Learn what to look for. Decide
Then make the
choice that's right for you.
Determines the Value of a Colored Gem?
There are three
main factors that determine a colored gemstone's value: color, cut, and natural
brilliance of the gemstone material itself. Not surprisingly, color is the
single most important determinant of value in colored gemstones. Second most
important is the cut of the gemstone, which maximizes the gemstone's life and
brilliance. Generally, the more closely a gemstone approximates its pure
spectral color, the more desirable it is. And the better the cut, the better
the depth of color and liveliness of the gemstone. Clarity and carat weight may
also affect value.
characteristics contribute to the quality and value of colored gems,
intensity of how a gemstone catches light and displays life
the gemstone enhances one's appearance
(closely related to its color)
gemstone's ability, when set in jewelry, to withstand normal wear
available supply (the harder to find, the higher the cost)
desirable a gemstone is in the current market
gems for adornment, symbolism or as a means of exchange
times of turmoil, gems are an investment that can be readily moved
When evaluating a
colored gem, ask yourself the following questions:
Is the shade of
Does the gemstone
have brilliance and life?
Is the color too
dark or too light?
Is the gemstone
uniformly brilliant, or does it have "flat" areas with no life?
Does the gemstone
appeal to me overall?
is affected by a number of variables and primarily by the type and intensity of
the light. A gemstone's color can appear to change under different lights and
environments. A ruby, for example, will not look as red under fluorescent
lighting as it will under ordinary incandescent lights or daylight.
Clearly, color is a
very subjective matter in terms of what is considered attractive and desirable.
Generally, the closer a colored gemstone comes to the pure spectral hue of that
color, the better the color and the more valued the gemstone. The spectral
colors go from pure red to pure violet. White, black, gray and brown are not
spectral colors, but they do affect the tone of a gemstone's color, and,
ultimately, the grading. In general, gemstones that are either very light
(pale) or very dark sell for less per carat. A rich, deep color is desirable,
but not when it approaches black.
used to describe color:
or evenness of color distribution
and richness of color
A good lapidary
(gem cutter) optimizes the proportions of the cut to bring out a gemstone's
maximum intensity and color, making it very desirable. A poor cut significantly
reduces the gemstone's vividness and depth of color.
Some colored gemstones
have what are called windows
where there is no
color. These colorless zones, layers or spots make the
desirable gemstone will have consistent color
stone. Therefore, the evenness and complete saturation of color
will greatly affect
the value of the gem.
cut and proportion affect the depth of color and
projected by the colored gemstone. Unlike diamonds, there is no
cut” for colored gemstones, and colored gemstones are not cut to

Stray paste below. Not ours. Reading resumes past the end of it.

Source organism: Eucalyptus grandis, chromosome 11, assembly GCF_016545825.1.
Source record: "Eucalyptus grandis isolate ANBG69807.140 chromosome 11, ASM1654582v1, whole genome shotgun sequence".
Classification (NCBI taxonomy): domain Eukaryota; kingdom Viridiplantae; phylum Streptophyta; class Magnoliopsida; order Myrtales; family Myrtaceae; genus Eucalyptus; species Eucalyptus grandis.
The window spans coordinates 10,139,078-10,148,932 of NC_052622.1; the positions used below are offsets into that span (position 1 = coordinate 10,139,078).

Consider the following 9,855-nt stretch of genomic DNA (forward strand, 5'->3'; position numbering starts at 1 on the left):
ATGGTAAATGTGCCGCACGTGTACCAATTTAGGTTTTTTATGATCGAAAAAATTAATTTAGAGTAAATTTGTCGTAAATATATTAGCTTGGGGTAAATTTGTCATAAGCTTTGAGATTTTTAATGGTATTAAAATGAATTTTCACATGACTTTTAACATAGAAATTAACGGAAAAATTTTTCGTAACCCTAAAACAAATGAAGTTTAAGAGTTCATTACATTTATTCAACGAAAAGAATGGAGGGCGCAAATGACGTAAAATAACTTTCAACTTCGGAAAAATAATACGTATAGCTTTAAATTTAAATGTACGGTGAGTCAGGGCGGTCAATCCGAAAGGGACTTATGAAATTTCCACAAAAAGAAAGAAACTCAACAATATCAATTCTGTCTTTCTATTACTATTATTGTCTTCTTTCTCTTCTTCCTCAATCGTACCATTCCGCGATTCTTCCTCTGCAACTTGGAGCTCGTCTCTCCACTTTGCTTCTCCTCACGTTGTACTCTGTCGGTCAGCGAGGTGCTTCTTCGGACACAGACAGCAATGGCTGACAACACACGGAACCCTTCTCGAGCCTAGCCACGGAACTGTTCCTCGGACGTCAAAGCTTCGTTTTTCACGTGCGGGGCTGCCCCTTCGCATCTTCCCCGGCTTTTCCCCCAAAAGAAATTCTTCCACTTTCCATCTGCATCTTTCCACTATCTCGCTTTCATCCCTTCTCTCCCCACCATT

proportions. Each stone is different and must be cut based on its
At Shane Co., Tom Shane applies his decades of
and expertise in cutting colored stones to ensure that every
Shane Co. ruby and
sapphire displays maximum brilliance and beauty.
with diamonds, clarity refers to a colored gemstone's purity or absence of
internal inclusions (tiny spots, fractures or anything trapped within the
crystal). While clarity is important, there is less expectation for colored
gemstones to be free of natural markings. Depending on the type of gemstone, an
absence of inclusions in a colored gemstone can be even more rare than in a
diamond and command a higher cost per carat.
The lighter the
gemstone, the more visible the inclusions will be. In a darker gemstone, deeper
color may mask inclusions, making them matter less. A greater concern for
colored gems is the type and placement of inclusions. A large crack (called a
feather) near the surface of a gemstone makes it less durable and disrupts the
play of light, detracting from the value. A small, unobtrusive fracture will
have minimal effect on the gem's durability, beauty and value. Some natural
markings can be desirable to the degree that they validate the origin or
variety of the gemstone.
Size and Density
coral and pearls, all gems are priced by the carat; typically, the greater the
weight, the greater the value per carat (under 50 carats). However, there are a
few colored gemstone varieties that become less valuable per carat if they are
too large to be mounted. Also, weight and size are not the same thing. Some
gemstones weigh more than others because the density (specific gravity) of the
basic mineral is heavier. If a diamond weighs 1.00 carats, the same sized ruby
or sapphire would weigh approximately 1.20 carats.
At Shane Co., our
priority when cutting our colored
gemstones is to
maximize the stone’s brilliance and beauty, not to guard the
weight. We are the only jeweler who does this. The colored
gemstones at other
jewelers are cut to retain as much of the gemstone’s weight
as possible with
little regard to the stone’s beauty.
Some gemstones are
readily available in large sizes. Scarcity of particular sizes among the
different colored gemstones will dictate what is considered "large"
in the market. Like diamonds, colored gemstones of less than one carat sell for
less per carat than gemstones of a full carat or more. Again, what is
considered "large" or "rare" differs by gemstone
actually measures colored gemstones by dimensions in millimeters in addition to
carat weight. Millimeter size of the gemstone often matters more-especially
when matching colored gemstones for a ring, earrings, or other types of